When Miss L, who had become a gypsy through some enchantment involving hoop earrings and a peasant blouse, held my hand closer to the candle, peered at it through her half-glasses, and intoned, "You will go on a long voyage," she was right on the mark.
A kindergarten teacher, she knew from experience that a little repetition can't damage an eternal truth. David and Maggie and Beth were going on long voyages, too. So were Mark C. and Mark Z. Not a child ducked under the bedspread roof of the school-fair
fortune-telling booth, but was going on a long voyage. After all, long voyages, with adulthood at the end, are what childhood is about.
Children are not born knowing the way, though -- they have to learn it, by keeping their eyes and ears open. A lot comes in through those eyes and ears, noise as well as information. Stories distill some of the chaos, picking out details worth particular
attention, and giving a shape and meaning to what might otherwise make no sense.
Grown-ups, whose job it is to help children find their way, tend to fill their stories with signposts in the form of boldly highlighted morals. (Miss L.'s many stories were meant to instruct as well as entertain.) That's obvious to most people when they
think of 19th century children's classics. "Heidi," "The Secret Garden," "Peter Rabbit," "The Snow Queen," even that tender swashbuckler, "Treasure Island," all blare intricate riffs on: Grow up good.
Though it's harder to see today's message because it so pervades our lives and language, current books are just as preachy. They merely preach a different moral: Grow up healthy. Books as unlike each other as "Sarah, Plain and Tall," Patricia McLaughlin's somber tale of broken hearts healing, and "In the Night Kitchen," Maurice Sendak's ebullient, nude romp through childish desire, give their young readers instruction in psychological doctrine.
That's not to say those books are bad. Though the worst of the old and new sound as though they were written by Puritans or guidance counselors, many are marvelous. And not because they transcend their moralizing, but because they do it so well. Children
love morals: they want the witch to die; they want the new mommy to make home a loving place again. Even for today's readers, "Little Women" owes a lot of its appeal to saintly Beth March, not solely to rebellious Jo.
The March girls, whose author didn't supply them with children's books of their own, take the same sort of delight from passionately reading and discussing John Bunyan's "Pilgrim's Progress" that my contemporaries and my friends' children get from "Little Women." Though Bunyan's 17th century Christian allegory, a long voyage to end all long voyages, is hard to read these days, the sisters' enthusiasm rings true. "Pilgrim's Progress" supplies them with fantasy that's ballasted by significance, just as books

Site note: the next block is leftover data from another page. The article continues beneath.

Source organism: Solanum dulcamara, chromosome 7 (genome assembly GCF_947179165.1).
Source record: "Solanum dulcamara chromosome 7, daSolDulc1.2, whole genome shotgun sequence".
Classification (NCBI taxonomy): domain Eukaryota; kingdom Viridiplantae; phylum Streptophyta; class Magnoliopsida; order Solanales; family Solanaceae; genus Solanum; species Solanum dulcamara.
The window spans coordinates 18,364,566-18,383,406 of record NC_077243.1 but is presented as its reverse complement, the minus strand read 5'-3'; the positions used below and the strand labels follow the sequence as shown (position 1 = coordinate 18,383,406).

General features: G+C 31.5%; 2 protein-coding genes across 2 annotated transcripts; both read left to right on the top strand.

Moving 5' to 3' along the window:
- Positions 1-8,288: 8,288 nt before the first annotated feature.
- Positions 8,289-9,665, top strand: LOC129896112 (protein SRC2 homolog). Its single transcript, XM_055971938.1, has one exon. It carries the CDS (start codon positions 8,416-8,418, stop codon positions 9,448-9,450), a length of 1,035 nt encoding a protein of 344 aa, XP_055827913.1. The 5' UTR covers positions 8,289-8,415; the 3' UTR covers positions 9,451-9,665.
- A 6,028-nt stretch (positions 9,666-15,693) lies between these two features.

like Sendak's inspired odyssey, "Where the Wild Things Are," do for modern children.
In a very general way, the old stories are in favor of repression, the new ones against it. This passage -- from the godawful "Children's Annual 1853," an anthology of tripe every bit as awful as the worst of today's psychobabble-spouting bunny rabbits -- is a wake-up call to young Victorians: "Now, we must be very pure in our thoughts and desires if we would have pleasant dreams, and live in harmony one with another, because the dream-spirit will take the opportunity, when we are sleeping, to show us all the faults that we have ever done, and will make us see them in spite of our will to close our eyes against them; and this is not the worst that he will do, for he delights to magnify our faults, that he may thereby torment our very souls, more and more."
In contrast, "Gorilla," a beautiful picture book by Anthony Browne, uses dreams the modern way -- as psychological medicine. The young heroine, Hannah, lives in a sterile, orderly house with her father, who's always busy. Naturally, Hannah longs for a gorilla, and naturally, her father is too busy even to take her to the zoo. Browne shows her loneliness and his neglect through meticulous drawings of the rooms where they live. In the kitchen's oppressive morning geometry, Hannah's father hides behind his newspaper.
She eats her supper sandwich alone with a TV in an empty room
where the TV casts its light, the wallpaper is covered with flowers and butterflies, but beyond that tiny circle, its dark shapes look like wolf heads, bats, and dim, horned things.
Then, the night before Hannah's birthday, a gorilla comes to her in her
dreams. She's terrified at first, then delighted. Wearing her father's coat and hat, the gorilla takes her on a wild (but safe) trip across the rooftops. When she wakes up, it's her birthday, and her father has finally found time to take her to the zoo.
Browne's moral is typical of stories concerned with a child's psychological health. Too busy is bad, he suggests. Too much order is bad. Children need attention, and fathers need to be in touch with the warm, flexible, furry part of themselves -- their inner gorilla.
Compared to adult literature, children's books are still young, scarcely two centuries old (which is one reason the March girls had to make do with "Pilgrim's Progress"). If they could duck into Miss L.'s tent, doubtless she'd tell them that they're in for a long voyage. I wonder what the next generation of morals will be about, once our descendants tire of inner gorillas, the way our century tired of self-denying virtue. But one thing I'm sure of -- most of the best ones will still have morals.